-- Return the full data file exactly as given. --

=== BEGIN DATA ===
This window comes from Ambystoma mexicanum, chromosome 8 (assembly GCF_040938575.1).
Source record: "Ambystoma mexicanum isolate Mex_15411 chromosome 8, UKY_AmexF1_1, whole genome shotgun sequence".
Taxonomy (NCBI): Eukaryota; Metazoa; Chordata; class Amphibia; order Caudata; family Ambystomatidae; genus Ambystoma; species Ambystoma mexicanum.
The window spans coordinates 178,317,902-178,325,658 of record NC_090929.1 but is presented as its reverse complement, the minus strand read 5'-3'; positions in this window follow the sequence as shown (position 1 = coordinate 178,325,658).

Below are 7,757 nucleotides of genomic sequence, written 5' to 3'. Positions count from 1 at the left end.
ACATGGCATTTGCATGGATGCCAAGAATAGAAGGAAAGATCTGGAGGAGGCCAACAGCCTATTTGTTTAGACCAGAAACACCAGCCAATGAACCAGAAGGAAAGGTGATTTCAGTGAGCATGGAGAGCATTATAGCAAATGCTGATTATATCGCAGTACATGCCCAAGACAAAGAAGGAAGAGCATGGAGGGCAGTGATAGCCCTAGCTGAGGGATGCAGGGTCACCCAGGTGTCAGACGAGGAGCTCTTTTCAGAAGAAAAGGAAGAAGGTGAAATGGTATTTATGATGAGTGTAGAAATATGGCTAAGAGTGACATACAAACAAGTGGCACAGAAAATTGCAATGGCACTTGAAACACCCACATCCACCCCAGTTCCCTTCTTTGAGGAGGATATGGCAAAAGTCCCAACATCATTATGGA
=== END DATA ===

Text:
This window comes from Ambystoma mexicanum, chromosome 8 (assembly GCF_040938575.1).
Source record: "Ambystoma mexicanum isolate Mex_15411 chromosome 8, UKY_AmexF1_1, whole genome shotgun sequence".
Taxonomy (NCBI): Eukaryota; Metazoa; Chordata; class Amphibia; order Caudata; family Ambystomatidae; genus Ambystoma; species Ambystoma mexicanum.
The window spans coordinates 178,317,902-178,325,658 of record NC_090929.1 but is presented as its reverse complement, the minus strand read 5'-3'; positions in this window follow the sequence as shown (position 1 = coordinate 178,325,658).

Below are 7,757 nucleotides of genomic sequence, written 5' to 3'. Positions count from 1 at the left end.
ACATGGCATTTGCATGGATGCCAAGAATAGAAGGAAAGATCTGGAGGAGGCCAACAGCCTATTTGTTTAGACCAGAAACACCAGCCAATGAACCAGAAGGAAAGGTGATTTCAGTGAGCATGGAGAGCATTATAGCAAATGCTGATTATATCGCAGTACATGCCCAAGACAAAGAAGGAAGAGCATGGAGGGCAGTGATAGCCCTAGCTGAGGGATGCAGGGTCACCCAGGTGTCAGACGAGGAGCTCTTTTCAGAAGAAAAGGAAGAAGGTGAAATGGTATTTATGATGAGTGTAGAAATATGGCTAAGAGTGACATACAAACAAGTGGCACAGAAAATTGCAATGGCACTTGAAACACCCACATCCACCCCAGTTCCCTTCTTTGAGGAGGATATGGCAAAAGTCCCAACATCATTATGGA